In June 1961, in the wake of the abortive April invasion of Cuba’s Bay of Pigs, the French anarchist newspaper Le Monde libertaire published an article signed “Ariel” glorifying the Castro regime. It also criticised the French anarcho-syndicalist writer Gaston Leval for his lack of enthusiasm for the Castro revolution. This was his response.

Gaston Leval, (1895 – 1978)

Gaston Leval, (1895 – 1978)

“I have just read the article published by this paper’s contributor, Ariel, regarding the Cuban revolution, which has now turned into a totalitarian counter-revolution, as recently remarked upon by our comrade Fidel Miro in Solidaridad Obrera (Mexico), and reported in most Central and South American anarchist papers, and by our American comrades who are aware of the facts and are none too sparing in their criticism of what they term their homeland’s capitalist imperialists.

Ariel recommends to his readers the review Esprit which, as we know, is a progressive, pro-Moscow, Catholic publication, one with which Albert Camus had serious issues. He also urges us to read the relaunched  Bohemia magazine  published by the Castro-communist propaganda apparatus, a pale imitation of the original Bohemia whose managing editor — who fought against Batista and championed Castro at the time — has now been forced into exile. While quoting a travel writer, Ariel is careful not to compare that writer’s claims against those of our comrades or people better informed than him. Remember, thousands of travellers of that sort praised the wonders of Stalinist rule while writing us off as counter-revolutionaries, that is until Khrushchev took it upon himself to put them straight in 1956.

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Espionage’s tortured legacy. The ‘Banda Negra’s’ pistolerismo in Barcelona From ‘Nidos de Espías: España, Francia y la Primera Guerra Mundial 1914-1919 by Eduardo González Calleja and Paul Aubert, Alianza Editorial, 2014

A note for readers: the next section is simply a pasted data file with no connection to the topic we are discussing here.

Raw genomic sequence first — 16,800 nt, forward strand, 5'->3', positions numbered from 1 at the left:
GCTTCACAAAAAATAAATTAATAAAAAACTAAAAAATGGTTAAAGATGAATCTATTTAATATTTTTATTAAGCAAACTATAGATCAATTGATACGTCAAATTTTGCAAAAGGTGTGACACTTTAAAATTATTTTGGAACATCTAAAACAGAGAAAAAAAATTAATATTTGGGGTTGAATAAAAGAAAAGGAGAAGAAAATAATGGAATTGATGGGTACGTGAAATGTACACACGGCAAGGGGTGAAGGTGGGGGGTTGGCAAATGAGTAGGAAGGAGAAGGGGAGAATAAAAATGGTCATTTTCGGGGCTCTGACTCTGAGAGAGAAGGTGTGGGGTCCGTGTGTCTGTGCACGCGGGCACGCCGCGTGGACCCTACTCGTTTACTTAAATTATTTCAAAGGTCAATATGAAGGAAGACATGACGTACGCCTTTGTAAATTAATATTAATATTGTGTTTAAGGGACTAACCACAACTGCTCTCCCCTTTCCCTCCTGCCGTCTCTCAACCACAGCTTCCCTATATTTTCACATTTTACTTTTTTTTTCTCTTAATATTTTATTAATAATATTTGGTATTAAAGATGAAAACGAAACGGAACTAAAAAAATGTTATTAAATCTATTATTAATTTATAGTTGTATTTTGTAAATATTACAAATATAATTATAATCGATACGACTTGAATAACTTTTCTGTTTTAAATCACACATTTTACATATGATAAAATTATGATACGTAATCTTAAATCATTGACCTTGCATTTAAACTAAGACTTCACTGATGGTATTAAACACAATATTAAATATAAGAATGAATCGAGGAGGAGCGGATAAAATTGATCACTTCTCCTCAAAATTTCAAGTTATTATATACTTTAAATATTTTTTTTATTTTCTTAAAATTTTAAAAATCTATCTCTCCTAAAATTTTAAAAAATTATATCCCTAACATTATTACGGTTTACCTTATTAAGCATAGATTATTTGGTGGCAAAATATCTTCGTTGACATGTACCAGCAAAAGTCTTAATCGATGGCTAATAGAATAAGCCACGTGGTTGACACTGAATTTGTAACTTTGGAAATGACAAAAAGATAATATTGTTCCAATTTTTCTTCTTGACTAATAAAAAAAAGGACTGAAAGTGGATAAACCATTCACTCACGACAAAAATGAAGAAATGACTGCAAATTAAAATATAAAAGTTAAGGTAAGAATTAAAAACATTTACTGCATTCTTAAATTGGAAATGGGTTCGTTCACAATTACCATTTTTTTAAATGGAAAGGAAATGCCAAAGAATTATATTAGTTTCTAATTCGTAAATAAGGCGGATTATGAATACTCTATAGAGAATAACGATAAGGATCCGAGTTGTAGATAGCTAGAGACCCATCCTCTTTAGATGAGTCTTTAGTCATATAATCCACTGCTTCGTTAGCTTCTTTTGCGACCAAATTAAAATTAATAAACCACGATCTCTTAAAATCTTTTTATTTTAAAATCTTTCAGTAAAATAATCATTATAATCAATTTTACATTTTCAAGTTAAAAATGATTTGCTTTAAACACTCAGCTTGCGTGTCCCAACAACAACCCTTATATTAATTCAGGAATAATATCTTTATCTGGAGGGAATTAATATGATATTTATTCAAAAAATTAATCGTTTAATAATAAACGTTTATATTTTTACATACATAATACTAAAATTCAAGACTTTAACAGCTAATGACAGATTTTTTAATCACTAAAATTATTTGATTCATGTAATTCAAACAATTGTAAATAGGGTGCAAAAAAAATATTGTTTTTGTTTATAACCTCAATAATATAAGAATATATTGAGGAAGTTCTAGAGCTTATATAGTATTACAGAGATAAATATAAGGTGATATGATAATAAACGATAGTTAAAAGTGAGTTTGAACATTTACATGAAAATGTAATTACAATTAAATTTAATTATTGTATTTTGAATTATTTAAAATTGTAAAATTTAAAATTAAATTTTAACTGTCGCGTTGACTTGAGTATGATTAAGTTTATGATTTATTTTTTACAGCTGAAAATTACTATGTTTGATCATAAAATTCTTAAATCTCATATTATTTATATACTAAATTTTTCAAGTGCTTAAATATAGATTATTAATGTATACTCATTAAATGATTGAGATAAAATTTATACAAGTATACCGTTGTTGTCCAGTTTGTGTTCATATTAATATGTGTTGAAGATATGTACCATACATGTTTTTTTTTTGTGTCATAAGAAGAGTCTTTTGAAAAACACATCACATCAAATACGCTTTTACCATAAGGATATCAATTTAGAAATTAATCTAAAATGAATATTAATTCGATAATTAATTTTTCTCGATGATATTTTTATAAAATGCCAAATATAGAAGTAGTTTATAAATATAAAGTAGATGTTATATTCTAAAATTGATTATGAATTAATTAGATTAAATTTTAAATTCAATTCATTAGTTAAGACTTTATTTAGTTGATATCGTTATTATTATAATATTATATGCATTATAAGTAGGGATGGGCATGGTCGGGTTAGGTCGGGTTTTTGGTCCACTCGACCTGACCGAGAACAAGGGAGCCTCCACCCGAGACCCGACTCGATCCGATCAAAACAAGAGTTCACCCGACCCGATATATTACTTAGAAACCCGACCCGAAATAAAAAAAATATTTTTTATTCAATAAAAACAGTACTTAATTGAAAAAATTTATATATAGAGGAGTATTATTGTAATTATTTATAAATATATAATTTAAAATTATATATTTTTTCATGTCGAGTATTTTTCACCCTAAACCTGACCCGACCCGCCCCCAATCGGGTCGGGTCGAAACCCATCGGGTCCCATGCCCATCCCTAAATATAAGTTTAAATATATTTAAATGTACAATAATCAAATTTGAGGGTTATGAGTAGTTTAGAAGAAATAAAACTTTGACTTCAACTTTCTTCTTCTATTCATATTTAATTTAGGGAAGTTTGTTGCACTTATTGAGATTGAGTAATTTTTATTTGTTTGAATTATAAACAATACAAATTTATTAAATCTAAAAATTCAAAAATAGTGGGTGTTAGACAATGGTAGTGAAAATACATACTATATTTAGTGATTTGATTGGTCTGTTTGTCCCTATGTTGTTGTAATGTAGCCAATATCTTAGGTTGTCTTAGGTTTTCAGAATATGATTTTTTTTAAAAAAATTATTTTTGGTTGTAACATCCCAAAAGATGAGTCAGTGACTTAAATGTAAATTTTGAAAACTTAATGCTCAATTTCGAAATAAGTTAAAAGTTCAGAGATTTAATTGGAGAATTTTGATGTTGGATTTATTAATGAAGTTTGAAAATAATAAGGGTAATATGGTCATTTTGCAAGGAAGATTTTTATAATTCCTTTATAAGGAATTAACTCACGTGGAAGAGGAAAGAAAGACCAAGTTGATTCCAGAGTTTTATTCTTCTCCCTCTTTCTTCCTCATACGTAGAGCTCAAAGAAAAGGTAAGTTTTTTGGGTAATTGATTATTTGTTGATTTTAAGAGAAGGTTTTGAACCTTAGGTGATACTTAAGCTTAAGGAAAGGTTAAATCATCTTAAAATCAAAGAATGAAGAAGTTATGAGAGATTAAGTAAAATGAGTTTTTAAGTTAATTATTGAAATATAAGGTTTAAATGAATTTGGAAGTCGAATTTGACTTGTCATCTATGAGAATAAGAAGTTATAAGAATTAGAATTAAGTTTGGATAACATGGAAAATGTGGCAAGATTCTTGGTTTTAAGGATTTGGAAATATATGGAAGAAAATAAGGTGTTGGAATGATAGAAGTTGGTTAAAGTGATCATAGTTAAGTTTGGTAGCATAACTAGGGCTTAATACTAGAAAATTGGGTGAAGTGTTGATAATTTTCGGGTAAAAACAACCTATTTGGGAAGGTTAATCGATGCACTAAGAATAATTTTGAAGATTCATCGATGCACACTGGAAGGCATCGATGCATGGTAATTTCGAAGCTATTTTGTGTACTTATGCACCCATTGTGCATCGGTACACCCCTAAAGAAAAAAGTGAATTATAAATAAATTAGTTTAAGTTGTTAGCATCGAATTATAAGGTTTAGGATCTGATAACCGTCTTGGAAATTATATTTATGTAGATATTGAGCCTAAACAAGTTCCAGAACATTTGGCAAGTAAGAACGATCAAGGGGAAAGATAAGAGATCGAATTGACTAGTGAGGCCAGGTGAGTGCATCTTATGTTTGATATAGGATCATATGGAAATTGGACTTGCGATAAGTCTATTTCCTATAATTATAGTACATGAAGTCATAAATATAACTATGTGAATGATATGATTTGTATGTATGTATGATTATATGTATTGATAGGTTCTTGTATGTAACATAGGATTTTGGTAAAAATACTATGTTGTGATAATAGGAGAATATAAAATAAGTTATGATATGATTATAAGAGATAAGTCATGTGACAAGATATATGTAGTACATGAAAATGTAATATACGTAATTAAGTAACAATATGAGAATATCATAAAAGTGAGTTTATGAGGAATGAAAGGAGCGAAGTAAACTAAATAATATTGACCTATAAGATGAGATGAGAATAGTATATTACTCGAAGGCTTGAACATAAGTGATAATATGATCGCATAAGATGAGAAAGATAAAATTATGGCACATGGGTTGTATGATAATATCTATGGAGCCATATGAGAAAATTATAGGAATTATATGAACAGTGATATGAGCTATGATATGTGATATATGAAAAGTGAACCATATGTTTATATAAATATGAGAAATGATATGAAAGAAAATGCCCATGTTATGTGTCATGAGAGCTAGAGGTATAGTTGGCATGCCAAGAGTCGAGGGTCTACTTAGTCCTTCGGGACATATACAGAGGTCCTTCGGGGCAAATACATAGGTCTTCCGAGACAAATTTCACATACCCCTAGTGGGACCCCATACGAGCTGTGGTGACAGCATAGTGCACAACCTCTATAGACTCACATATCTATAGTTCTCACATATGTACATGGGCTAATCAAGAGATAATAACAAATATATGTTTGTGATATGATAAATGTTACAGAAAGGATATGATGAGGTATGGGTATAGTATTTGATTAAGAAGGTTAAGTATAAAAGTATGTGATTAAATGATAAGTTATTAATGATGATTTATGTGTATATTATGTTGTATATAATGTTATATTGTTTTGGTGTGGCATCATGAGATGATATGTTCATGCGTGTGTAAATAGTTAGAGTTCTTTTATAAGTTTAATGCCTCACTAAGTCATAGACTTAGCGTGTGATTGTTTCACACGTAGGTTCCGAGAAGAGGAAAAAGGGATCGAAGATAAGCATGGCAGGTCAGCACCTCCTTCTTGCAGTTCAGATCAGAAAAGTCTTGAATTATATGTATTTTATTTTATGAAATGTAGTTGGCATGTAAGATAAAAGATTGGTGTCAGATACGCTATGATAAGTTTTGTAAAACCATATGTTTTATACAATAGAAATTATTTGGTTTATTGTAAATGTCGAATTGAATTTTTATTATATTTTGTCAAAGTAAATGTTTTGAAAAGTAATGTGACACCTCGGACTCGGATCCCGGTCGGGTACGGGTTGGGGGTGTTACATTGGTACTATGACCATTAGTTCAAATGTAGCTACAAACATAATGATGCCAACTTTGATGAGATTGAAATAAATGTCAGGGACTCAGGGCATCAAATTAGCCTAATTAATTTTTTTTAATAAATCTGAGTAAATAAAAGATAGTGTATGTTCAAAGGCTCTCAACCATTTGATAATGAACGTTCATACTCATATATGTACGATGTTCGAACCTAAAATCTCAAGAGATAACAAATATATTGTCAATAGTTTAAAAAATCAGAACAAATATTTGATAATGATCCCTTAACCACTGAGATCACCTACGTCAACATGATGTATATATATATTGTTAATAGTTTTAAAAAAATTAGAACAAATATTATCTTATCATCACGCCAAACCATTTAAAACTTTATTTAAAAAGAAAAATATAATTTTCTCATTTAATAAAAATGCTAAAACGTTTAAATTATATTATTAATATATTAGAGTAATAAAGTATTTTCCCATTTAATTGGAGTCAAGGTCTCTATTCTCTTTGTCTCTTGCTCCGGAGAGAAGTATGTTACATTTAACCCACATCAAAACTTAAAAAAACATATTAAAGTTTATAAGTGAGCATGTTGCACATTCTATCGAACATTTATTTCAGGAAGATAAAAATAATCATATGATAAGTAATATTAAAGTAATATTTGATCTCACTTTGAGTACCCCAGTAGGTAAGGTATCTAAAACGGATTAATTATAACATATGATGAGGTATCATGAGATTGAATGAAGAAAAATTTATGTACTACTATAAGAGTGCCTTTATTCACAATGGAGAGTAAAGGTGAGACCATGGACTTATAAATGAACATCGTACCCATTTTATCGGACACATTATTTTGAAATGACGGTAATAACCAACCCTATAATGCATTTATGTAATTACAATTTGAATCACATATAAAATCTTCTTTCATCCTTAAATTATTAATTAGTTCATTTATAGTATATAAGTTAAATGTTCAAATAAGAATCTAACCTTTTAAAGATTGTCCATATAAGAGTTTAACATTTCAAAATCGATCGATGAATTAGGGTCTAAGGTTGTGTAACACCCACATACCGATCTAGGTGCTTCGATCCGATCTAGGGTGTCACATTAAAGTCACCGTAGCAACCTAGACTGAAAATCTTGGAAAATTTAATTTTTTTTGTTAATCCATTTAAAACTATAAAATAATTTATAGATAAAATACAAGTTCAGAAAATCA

Anarchism in Barcelona, Barcelona  Comments Off on Espionage’s tortured legacy. The ‘Banda Negra’s’ pistolerismo in Barcelona From ‘Nidos de Espías: España, Francia y la Primera Guerra Mundial 1914-1919 by Eduardo González Calleja and Paul Aubert, Alianza Editorial, 2014
Nov 272016

Although Spain remained neutral in World War I, Madrid, Barcelona and the country’s ports were nonetheless clandestine proxy battlefields for the espionage services of the Allied and Central Powers. Here the belligerents waged a ruthless war of terror, sabotage and black propaganda in which agents of each country pursued their national interests no matter what the cost. This desperate secret struggle involved the subornation of the trade unions, the police and security services, murder, intimidation, gangsterism, sabotage, port and maritime blockades, submarine warfare, the supply of bellicose materiel, the spreading of insidious rumour and lies,etc., etc. Of particular interest to ChristieBooks in this story — because of their activities targeting the anarcho-syndicalist CNT on behalf of the Catalan employers’ associations — are the roles of police inspector Manuel Bravo Portillo of the Social Brigade, who was an asset of German Intelligence, and of the false Baron de König (referred to here as Baron Koening), a crook, boulevardier and agent of the French intelligence services until his death in mysterious circumstances in the immediate aftermath of WWII. The careers of these lowlifes we have explored at length previously in the three volumes of Pistoleros! The Chronicles of Farquhar McHarg (1 ; 2 ; 3 ) and The False Baron von König by Raymond Batkin

nidos-de-espiasThe clandestine ‘dirty war’ fought on the streets of Barcelona in the immediate post-WWI years by the belligerent European powers was directly connected with the aggravated social and industrial tensions in the Catalan capital. Nor is there any doubt that some CNT union leaders, sponsored by the German secret service, actively targeted Allied interests,  justifying their activities in the name of class struggle.

In an audience with Thierry, King Alfonso remarked on the venality of some CNT leaders:

“[…] once the libertarian syndicalists and French anarchists have broken and bewildered the labouring mass sufficiently, the Germans move in, taking over and orchestrating sabotage, or bringing to a standstill the industries that are working for you people.”

The French consul in Barcelona was more nuanced: